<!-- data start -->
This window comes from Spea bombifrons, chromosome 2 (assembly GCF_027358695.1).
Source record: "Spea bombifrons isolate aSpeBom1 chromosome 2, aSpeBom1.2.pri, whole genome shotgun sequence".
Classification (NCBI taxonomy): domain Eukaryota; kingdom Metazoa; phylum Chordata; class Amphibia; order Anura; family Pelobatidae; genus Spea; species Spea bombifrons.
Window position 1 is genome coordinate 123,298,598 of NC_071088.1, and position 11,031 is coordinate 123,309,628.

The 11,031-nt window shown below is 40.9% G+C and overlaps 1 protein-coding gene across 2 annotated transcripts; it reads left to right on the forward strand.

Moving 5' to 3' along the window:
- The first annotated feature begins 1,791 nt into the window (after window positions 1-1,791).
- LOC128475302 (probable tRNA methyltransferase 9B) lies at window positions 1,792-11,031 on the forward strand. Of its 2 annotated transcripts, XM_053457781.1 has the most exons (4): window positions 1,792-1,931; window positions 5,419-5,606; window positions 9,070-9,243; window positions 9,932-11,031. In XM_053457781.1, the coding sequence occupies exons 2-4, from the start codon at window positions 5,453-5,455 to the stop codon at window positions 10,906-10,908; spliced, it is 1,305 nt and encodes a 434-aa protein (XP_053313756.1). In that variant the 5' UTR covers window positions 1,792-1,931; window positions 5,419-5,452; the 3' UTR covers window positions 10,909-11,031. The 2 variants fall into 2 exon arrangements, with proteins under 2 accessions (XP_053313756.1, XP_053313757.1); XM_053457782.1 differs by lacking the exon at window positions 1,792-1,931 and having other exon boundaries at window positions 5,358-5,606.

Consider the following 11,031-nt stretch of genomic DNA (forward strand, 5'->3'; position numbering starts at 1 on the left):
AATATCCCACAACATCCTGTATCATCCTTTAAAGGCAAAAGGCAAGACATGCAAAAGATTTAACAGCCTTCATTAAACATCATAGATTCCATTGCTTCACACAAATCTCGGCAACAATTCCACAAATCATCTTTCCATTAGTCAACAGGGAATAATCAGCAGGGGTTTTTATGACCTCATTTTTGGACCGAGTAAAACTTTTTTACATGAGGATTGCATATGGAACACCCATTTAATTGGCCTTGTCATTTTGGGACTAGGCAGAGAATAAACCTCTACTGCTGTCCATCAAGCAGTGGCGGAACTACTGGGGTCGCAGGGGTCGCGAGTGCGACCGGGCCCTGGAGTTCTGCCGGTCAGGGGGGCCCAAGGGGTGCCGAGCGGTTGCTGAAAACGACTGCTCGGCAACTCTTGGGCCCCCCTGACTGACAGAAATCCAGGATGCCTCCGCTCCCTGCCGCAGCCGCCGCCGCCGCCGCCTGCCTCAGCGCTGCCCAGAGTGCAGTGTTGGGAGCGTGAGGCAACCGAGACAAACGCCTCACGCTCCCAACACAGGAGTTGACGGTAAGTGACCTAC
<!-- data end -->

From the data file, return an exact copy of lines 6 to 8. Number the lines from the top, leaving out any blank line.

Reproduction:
Moving 5' to 3' along the window:
- The first annotated feature begins 1,791 nt into the window (after window positions 1-1,791).
- LOC128475302 (probable tRNA methyltransferase 9B) lies at window positions 1,792-11,031 on the forward strand. Of its 2 annotated transcripts, XM_053457781.1 has the most exons (4): window positions 1,792-1,931; window positions 5,419-5,606; window positions 9,070-9,243; window positions 9,932-11,031. In XM_053457781.1, the coding sequence occupies exons 2-4, from the start codon at window positions 5,453-5,455 to the stop codon at window positions 10,906-10,908; spliced, it is 1,305 nt and encodes a 434-aa protein (XP_053313756.1). In that variant the 5' UTR covers window positions 1,792-1,931; window positions 5,419-5,452; the 3' UTR covers window positions 10,909-11,031. The 2 variants fall into 2 exon arrangements, with proteins under 2 accessions (XP_053313756.1, XP_053313757.1); XM_053457782.1 differs by lacking the exon at window positions 1,792-1,931 and having other exon boundaries at window positions 5,358-5,606.